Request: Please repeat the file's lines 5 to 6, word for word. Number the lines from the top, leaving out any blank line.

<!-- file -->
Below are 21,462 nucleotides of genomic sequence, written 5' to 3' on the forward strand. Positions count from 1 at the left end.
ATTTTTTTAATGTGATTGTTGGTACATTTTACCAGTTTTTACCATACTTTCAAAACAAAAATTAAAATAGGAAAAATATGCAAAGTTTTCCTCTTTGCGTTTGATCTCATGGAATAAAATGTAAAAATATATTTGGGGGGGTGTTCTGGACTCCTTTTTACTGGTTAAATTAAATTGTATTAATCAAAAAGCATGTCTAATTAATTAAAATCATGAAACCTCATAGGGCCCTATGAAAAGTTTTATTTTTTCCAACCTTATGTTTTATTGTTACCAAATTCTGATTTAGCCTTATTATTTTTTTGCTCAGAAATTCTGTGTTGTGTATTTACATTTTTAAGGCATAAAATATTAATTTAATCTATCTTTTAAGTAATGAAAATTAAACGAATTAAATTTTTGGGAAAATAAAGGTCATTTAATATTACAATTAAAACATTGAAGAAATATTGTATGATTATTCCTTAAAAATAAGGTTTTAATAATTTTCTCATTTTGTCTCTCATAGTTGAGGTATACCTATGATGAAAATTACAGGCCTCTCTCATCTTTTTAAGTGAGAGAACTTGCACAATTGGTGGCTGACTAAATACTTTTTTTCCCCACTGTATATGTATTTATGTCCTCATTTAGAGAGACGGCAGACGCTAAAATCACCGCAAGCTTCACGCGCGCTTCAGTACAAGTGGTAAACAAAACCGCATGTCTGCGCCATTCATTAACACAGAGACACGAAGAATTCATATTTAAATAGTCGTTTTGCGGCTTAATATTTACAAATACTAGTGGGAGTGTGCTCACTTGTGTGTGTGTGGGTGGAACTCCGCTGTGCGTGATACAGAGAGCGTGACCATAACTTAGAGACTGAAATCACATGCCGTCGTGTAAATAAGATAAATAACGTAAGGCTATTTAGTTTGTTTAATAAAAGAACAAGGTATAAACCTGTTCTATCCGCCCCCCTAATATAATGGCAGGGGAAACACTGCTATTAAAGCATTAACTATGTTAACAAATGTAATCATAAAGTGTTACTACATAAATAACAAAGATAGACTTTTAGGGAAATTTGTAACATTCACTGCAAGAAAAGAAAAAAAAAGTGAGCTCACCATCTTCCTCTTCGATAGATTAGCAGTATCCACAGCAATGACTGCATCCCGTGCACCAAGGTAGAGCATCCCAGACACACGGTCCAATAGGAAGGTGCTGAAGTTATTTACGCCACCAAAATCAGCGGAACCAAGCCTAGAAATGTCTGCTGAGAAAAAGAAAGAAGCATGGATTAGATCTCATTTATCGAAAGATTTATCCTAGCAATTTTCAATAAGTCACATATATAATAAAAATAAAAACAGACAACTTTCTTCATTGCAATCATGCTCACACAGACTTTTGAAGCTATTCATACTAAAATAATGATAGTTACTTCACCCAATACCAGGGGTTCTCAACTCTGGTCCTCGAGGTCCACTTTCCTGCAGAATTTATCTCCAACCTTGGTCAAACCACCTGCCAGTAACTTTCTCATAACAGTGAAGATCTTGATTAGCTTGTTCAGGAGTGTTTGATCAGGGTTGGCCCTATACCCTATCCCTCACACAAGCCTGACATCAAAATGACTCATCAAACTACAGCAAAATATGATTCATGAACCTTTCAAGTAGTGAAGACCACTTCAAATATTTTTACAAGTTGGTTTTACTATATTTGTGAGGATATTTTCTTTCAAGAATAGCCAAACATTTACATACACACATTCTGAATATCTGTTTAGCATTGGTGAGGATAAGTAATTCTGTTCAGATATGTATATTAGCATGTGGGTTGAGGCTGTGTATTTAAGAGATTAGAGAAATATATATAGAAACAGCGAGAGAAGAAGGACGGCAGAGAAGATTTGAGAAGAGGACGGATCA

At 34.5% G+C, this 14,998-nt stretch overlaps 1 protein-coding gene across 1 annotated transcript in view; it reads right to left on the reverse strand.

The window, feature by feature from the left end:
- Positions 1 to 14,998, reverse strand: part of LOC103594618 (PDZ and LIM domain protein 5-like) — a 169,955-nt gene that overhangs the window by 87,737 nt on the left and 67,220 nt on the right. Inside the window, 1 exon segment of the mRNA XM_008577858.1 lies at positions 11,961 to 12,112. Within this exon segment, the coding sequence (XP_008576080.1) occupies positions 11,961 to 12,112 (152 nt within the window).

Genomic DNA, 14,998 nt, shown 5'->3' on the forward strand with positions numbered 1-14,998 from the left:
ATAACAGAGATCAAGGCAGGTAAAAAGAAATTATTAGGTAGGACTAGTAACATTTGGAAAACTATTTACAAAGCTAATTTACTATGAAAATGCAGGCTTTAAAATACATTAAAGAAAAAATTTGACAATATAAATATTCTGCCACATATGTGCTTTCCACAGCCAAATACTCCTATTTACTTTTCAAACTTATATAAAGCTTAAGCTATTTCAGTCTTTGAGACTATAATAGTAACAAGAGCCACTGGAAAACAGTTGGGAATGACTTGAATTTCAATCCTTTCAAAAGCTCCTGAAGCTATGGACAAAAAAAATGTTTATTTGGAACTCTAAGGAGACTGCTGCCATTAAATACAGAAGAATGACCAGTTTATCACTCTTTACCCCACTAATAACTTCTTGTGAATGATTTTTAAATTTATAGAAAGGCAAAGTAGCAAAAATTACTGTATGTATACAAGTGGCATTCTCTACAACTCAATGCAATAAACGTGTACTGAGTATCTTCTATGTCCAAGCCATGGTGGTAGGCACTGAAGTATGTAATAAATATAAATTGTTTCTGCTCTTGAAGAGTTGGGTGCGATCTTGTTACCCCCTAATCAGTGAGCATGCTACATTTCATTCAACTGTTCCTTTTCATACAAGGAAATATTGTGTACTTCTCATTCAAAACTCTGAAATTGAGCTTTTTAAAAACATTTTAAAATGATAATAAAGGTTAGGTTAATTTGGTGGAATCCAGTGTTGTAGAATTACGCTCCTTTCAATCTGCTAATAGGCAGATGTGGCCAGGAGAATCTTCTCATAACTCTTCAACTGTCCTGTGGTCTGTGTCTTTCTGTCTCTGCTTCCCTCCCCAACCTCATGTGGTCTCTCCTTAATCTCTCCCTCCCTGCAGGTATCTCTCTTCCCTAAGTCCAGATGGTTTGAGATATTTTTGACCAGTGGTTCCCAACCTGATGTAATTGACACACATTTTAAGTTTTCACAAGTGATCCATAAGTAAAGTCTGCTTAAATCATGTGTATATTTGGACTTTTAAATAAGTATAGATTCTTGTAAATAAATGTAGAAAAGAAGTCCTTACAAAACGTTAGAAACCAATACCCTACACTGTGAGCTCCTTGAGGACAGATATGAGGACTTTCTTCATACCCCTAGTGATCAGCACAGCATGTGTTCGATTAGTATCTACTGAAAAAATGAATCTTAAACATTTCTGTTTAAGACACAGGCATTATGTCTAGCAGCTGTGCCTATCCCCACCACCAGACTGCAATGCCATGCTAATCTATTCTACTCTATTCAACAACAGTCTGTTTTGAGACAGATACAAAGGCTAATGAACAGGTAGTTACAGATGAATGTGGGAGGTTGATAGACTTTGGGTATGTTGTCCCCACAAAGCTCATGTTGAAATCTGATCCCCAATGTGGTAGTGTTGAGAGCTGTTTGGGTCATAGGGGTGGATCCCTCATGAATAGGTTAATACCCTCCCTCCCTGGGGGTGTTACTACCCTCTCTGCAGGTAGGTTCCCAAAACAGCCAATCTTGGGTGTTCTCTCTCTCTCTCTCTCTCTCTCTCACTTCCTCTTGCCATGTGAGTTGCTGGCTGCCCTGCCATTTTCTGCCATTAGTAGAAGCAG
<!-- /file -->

- Positions 1 to 14,998, reverse strand: part of LOC103594618 (PDZ and LIM domain protein 5-like) — a 169,955-nt gene that overhangs the window by 87,737 nt on the left and 67,220 nt on the right. Inside the window, 1 exon segment of the mRNA XM_008577858.1 lies at positions 11,961 to 12,112. Within this exon segment, the coding sequence (XP_008576080.1) occupies positions 11,961 to 12,112 (152 nt within the window).

Genomic DNA, 14,998 nt, shown 5'->3' on the forward strand with positions numbered 1-14,998 from the left: